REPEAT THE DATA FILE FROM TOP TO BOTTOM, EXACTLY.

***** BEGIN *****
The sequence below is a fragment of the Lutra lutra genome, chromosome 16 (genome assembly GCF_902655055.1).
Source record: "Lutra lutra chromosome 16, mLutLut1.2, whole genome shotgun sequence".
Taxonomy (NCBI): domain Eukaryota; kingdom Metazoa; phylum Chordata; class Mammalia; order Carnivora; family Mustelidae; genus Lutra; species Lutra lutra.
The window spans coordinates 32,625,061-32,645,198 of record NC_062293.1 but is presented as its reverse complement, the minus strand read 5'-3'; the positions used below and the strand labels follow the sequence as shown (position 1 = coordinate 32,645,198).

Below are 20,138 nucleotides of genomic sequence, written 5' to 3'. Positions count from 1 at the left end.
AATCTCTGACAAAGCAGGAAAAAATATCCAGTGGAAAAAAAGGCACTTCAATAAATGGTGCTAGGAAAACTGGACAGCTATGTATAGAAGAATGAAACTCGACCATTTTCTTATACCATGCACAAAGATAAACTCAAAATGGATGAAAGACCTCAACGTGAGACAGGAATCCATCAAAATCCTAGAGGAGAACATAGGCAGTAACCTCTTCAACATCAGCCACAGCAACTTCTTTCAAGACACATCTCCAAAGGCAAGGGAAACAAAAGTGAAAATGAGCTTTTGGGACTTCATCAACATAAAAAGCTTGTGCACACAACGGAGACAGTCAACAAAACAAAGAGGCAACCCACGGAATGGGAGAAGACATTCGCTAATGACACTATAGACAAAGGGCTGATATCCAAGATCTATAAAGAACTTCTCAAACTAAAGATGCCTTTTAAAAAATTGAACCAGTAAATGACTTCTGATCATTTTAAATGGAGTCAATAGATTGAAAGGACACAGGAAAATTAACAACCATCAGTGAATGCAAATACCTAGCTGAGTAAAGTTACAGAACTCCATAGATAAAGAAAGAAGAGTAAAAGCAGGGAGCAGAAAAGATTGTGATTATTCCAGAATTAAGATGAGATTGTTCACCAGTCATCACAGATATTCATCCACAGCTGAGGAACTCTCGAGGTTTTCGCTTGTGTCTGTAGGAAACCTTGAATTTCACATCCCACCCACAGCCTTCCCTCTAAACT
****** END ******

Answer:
The sequence below is a fragment of the Lutra lutra genome, chromosome 16 (genome assembly GCF_902655055.1).
Source record: "Lutra lutra chromosome 16, mLutLut1.2, whole genome shotgun sequence".
Taxonomy (NCBI): domain Eukaryota; kingdom Metazoa; phylum Chordata; class Mammalia; order Carnivora; family Mustelidae; genus Lutra; species Lutra lutra.
The window spans coordinates 32,625,061-32,645,198 of record NC_062293.1 but is presented as its reverse complement, the minus strand read 5'-3'; the positions used below and the strand labels follow the sequence as shown (position 1 = coordinate 32,645,198).

Below are 20,138 nucleotides of genomic sequence, written 5' to 3'. Positions count from 1 at the left end.
AATCTCTGACAAAGCAGGAAAAAATATCCAGTGGAAAAAAAGGCACTTCAATAAATGGTGCTAGGAAAACTGGACAGCTATGTATAGAAGAATGAAACTCGACCATTTTCTTATACCATGCACAAAGATAAACTCAAAATGGATGAAAGACCTCAACGTGAGACAGGAATCCATCAAAATCCTAGAGGAGAACATAGGCAGTAACCTCTTCAACATCAGCCACAGCAACTTCTTTCAAGACACATCTCCAAAGGCAAGGGAAACAAAAGTGAAAATGAGCTTTTGGGACTTCATCAACATAAAAAGCTTGTGCACACAACGGAGACAGTCAACAAAACAAAGAGGCAACCCACGGAATGGGAGAAGACATTCGCTAATGACACTATAGACAAAGGGCTGATATCCAAGATCTATAAAGAACTTCTCAAACTAAAGATGCCTTTTAAAAAATTGAACCAGTAAATGACTTCTGATCATTTTAAATGGAGTCAATAGATTGAAAGGACACAGGAAAATTAACAACCATCAGTGAATGCAAATACCTAGCTGAGTAAAGTTACAGAACTCCATAGATAAAGAAAGAAGAGTAAAAGCAGGGAGCAGAAAAGATTGTGATTATTCCAGAATTAAGATGAGATTGTTCACCAGTCATCACAGATATTCATCCACAGCTGAGGAACTCTCGAGGTTTTCGCTTGTGTCTGTAGGAAACCTTGAATTTCACATCCCACCCACAGCCTTCCCTCTAAACT